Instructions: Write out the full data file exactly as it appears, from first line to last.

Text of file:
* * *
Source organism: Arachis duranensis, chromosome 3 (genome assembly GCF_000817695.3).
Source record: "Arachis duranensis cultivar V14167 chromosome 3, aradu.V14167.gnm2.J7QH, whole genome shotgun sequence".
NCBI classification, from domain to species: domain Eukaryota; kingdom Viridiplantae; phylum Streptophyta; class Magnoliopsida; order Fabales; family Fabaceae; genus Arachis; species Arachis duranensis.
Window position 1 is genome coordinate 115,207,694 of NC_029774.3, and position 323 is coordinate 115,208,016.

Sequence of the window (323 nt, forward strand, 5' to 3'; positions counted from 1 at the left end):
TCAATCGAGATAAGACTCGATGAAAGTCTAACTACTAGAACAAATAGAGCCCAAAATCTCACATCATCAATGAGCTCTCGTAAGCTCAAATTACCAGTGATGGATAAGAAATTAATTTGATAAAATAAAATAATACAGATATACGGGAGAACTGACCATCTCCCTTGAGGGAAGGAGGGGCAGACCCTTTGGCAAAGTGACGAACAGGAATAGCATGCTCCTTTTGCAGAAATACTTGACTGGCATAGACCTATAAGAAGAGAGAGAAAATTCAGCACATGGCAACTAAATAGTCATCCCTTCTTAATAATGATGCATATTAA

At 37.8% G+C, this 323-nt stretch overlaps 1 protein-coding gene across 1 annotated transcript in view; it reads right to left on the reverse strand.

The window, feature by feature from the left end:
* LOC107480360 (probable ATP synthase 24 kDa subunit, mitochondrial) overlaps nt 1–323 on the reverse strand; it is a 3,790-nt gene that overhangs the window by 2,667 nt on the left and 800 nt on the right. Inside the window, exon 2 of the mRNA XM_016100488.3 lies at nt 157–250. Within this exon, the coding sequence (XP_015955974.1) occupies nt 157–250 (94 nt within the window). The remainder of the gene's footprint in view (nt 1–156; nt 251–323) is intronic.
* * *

Source organism: Arachis duranensis, chromosome 3 (genome assembly GCF_000817695.3).
Source record: "Arachis duranensis cultivar V14167 chromosome 3, aradu.V14167.gnm2.J7QH, whole genome shotgun sequence".
NCBI classification, from domain to species: domain Eukaryota; kingdom Viridiplantae; phylum Streptophyta; class Magnoliopsida; order Fabales; family Fabaceae; genus Arachis; species Arachis duranensis.
Window position 1 is genome coordinate 115,207,694 of NC_029774.3, and position 323 is coordinate 115,208,016.

Sequence of the window (323 nt, forward strand, 5' to 3'; positions counted from 1 at the left end):
TCAATCGAGATAAGACTCGATGAAAGTCTAACTACTAGAACAAATAGAGCCCAAAATCTCACATCATCAATGAGCTCTCGTAAGCTCAAATTACCAGTGATGGATAAGAAATTAATTTGATAAAATAAAATAATACAGATATACGGGAGAACTGACCATCTCCCTTGAGGGAAGGAGGGGCAGACCCTTTGGCAAAGTGACGAACAGGAATAGCATGCTCCTTTTGCAGAAATACTTGACTGGCATAGACCTATAAGAAGAGAGAGAAAATTCAGCACATGGCAACTAAATAGTCATCCCTTCTTAATAATGATGCATATTAA

At 37.8% G+C, this 323-nt stretch overlaps 1 protein-coding gene across 1 annotated transcript in view; it reads right to left on the reverse strand.

The window, feature by feature from the left end:
* LOC107480360 (probable ATP synthase 24 kDa subunit, mitochondrial) overlaps nt 1–323 on the reverse strand; it is a 3,790-nt gene that overhangs the window by 2,667 nt on the left and 800 nt on the right. Inside the window, exon 2 of the mRNA XM_016100488.3 lies at nt 157–250. Within this exon, the coding sequence (XP_015955974.1) occupies nt 157–250 (94 nt within the window). The remainder of the gene's footprint in view (nt 1–156; nt 251–323) is intronic.